Why (and how) games are art


I sat down for an interview with the LA Times's Hero Complex to talk about my book In Real Life (I'm touring it now: Chicago tomorrow, then Vancouver, Seattle, Portland, Palo Alto, San Francisco, Warsaw, London...), and found myself giving a pretty good account of why games are art, and how the art of games works:

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Scott Westerfeld's Afterworlds

Scott Westerfeld’s latest novel, Afterworlds is a book about a teenager who’s just sold her first book. It’s a story-within-a-story, and it works brilliantly. Cory Doctorow unpacks the nesting tales of Darcy Patel and Elizabeth Scofield.

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The Red Volume: benefit anthology of stories by Clarion SF/F workshop grads

Lara Elena Donnelly writes, "The Clarion class of 2012--known as the Awkward Robots--want to tell you a story. Or, more precisely, 17 stories. About post-singularity dreamscapes, gentrified haunted houses, and redcaps in the trenches at Verdun."

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Smart critical essays on the women of Terry Pratchett


This long-running series of essays by Australian fantasy author Tansy Rayner Roberts combine real affection for Pratchett's marvellous Discworld books with sharp critical insights on the portrayal of women in fantasy; historically, one of the more problematic genres for the portrayal of women.

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High-school English study guide for Homeland, the sequel to Little Brother

Neil Anderson from the Association from Media Literacy (which has a great-sounding upcoming conference) has produced an excellent study guide for my novel Homeland (the sequel to Little Brother) -- Anderson's guide encourages critical thinking about politics, literary technique, technology, privacy, surveillance, and history.

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Lisa Tuttle on the Starshipsofa podcast

Tony C Smith writes, You can listen to the 1974 John W. Campbell Award winning Lisa Tuttle on this week's StarShipSofa (MP3) -- Tuttle is an American-born science fiction, fantasy, and horror author who's published more than a dozen novels, seven short story collections, and several non-fiction titles."

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Confronting Lovecraft's racism


Award-winning horror writer David Nickle has been repeatedly frustrated in his attempts to have a frank and serious discussion of HP Lovecraft's undeniable racism; people want to hand-wave it as being a product of Lovecraft's times, but it is inseparable from Lovecraft's fiction.

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On writing fantasy: it's Narnia business


Lev Grossman, author of The Magician's Land, recalls the journey that took him from a Harvard and Yale-prescribed life of reading classics to writing fantasy novels, and how much it liberated him.

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Clarion West 2015 science fiction/fantasy workshop instructor list

I'm teaching, as are Andy Duncan, Eileen Gunn, Tobias Buckell, Connie Willis and Nalo Hopkinson.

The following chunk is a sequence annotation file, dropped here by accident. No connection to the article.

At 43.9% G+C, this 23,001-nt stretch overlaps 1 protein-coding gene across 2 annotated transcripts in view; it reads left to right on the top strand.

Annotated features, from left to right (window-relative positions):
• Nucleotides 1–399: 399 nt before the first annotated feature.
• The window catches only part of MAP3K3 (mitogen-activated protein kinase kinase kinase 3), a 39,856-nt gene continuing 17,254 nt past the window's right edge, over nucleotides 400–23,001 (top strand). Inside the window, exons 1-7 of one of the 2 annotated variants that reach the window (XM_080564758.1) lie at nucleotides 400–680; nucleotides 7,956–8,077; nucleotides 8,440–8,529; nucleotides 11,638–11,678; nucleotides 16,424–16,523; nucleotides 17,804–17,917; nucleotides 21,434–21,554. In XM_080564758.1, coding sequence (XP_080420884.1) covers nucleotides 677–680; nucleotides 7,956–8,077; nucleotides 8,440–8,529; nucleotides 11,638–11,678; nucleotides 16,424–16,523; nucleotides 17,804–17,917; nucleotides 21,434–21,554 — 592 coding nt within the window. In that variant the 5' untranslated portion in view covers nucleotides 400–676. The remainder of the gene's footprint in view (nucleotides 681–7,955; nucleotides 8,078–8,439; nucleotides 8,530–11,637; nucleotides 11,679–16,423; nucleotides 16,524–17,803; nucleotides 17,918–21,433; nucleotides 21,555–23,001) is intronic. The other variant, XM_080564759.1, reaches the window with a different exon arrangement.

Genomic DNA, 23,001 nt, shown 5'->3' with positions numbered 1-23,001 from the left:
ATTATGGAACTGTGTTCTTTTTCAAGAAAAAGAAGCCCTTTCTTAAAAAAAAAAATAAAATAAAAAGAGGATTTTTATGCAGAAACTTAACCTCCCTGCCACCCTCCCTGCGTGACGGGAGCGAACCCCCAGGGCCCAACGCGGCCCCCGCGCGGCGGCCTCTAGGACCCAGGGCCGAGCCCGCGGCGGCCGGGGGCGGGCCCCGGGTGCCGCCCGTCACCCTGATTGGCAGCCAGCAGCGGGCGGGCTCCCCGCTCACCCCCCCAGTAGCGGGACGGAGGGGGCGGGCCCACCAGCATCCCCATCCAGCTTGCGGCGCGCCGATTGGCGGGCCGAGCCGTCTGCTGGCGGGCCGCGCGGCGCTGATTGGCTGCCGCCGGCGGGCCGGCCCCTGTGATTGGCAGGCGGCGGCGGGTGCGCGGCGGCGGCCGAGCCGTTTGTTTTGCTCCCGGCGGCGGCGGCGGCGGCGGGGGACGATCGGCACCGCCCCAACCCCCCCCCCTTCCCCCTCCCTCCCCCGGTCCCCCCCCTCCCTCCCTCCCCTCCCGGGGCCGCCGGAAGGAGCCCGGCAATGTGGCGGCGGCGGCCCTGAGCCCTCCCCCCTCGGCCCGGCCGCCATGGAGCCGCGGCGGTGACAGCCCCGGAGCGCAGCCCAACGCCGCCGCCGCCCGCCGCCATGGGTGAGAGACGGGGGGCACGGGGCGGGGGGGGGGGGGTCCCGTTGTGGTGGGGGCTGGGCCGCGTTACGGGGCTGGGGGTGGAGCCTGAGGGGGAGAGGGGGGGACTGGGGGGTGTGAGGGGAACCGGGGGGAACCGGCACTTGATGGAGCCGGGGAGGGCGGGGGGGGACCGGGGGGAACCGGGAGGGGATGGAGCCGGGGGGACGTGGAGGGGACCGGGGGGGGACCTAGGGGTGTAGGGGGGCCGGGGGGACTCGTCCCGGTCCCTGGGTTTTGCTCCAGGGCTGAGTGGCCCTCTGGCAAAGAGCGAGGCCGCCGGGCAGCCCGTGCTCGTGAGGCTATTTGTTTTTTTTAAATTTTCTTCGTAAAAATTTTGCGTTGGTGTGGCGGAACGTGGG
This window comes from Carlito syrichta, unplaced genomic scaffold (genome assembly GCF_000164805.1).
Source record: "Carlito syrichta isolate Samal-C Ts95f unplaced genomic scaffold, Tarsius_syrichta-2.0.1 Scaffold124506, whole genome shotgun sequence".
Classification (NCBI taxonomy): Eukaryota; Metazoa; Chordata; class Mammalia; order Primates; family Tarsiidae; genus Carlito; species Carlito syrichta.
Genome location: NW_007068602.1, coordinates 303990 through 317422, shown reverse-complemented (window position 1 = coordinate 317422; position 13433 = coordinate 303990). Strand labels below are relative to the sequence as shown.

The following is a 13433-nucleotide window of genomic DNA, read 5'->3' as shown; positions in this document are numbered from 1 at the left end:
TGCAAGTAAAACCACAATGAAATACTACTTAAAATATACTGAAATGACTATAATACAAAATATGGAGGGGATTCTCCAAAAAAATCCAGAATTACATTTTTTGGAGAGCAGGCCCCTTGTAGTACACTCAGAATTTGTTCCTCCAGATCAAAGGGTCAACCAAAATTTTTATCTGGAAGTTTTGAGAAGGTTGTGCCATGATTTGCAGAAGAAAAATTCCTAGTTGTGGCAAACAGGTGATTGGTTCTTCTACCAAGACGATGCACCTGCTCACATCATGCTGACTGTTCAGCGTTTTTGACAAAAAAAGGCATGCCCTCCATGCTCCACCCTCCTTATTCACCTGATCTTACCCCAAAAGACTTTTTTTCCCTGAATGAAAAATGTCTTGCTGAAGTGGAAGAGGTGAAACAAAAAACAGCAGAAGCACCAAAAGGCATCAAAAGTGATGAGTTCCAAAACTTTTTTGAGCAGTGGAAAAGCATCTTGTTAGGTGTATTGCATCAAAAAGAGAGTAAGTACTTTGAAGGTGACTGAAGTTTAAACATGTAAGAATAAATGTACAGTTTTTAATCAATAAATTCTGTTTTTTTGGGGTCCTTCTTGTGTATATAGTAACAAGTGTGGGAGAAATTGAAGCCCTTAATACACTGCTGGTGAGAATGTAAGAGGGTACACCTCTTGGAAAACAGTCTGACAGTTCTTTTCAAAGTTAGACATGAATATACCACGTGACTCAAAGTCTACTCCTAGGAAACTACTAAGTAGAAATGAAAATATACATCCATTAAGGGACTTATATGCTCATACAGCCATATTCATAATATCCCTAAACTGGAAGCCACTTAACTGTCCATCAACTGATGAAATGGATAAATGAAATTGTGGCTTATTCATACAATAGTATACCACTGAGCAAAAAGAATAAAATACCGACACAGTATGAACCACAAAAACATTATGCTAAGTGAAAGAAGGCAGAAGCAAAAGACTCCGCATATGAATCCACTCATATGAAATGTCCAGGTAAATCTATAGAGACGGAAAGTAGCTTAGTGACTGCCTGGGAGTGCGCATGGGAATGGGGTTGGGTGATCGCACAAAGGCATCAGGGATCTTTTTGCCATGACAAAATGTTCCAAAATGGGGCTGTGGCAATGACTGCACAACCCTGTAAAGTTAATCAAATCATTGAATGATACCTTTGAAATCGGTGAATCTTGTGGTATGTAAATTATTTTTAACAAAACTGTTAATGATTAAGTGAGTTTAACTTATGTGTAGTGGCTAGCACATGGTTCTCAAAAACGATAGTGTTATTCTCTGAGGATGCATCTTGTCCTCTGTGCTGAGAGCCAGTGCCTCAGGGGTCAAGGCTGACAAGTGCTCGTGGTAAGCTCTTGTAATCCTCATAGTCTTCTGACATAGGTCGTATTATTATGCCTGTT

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Photos of writers at work


Ernst writes, "For over three years, I've been collecting photos of writers at work, including Hemingway, Faulkner, Didion, but also modern day authors like Safran Foer and... Cory Doctorow. My collection consists over 400 photos now." Although watching people type is canonically dull, there's a lot of motion and potential in these portraits (above: Pearl Buck)

Mary Robinette Kowal and Jane Austen: separated at birth by a time-traveller


(Left: Mary Robinette Kowal. Right: Jane Austen, photo by TV West Country/Katie Rowlett)

Mary Robinette Kowal writes regency novels like Shades of Milk and Honey that blend magic with the milieu of Jane Austen.

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An American in Yemen: unlikely and wonderful tourism


Polish-American software developer Maciej Cegłowski decided to take a holiday in Yemen's capital city of Sana'a, home to breathtaking, 600-year-old skyscrapers that look like gingerbread houses.

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Elements of Spook Style

The terrible writing and design of spook memos and Powerpoint slides have come to the fore since June 2013. However, that doesn't mean that there's not some pretty good style guides available for America's brave spooks. USA USA USA.

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Novel-writing is very energy-efficient

How much energy is expended in all the keypresses made in the course of typing a novel? Not much: "With a lot of rewrites, you might expend several kilojoules—but you'd need to rewrite every word 10 times to match the energy stored in a single AA battery." [XKCD What If?]

Jay Lake, on blogging your own death

jaylake

Simon Owens writes, "I got a chance to interview Jay Lake extensively not long before his death and wrote a long profile on him and his cancer blogging that explores the impact he's had, both on the cancer and science fiction communities. He spoke extensively on what he hoped his legacy would be and how he'd be remembered after he died."

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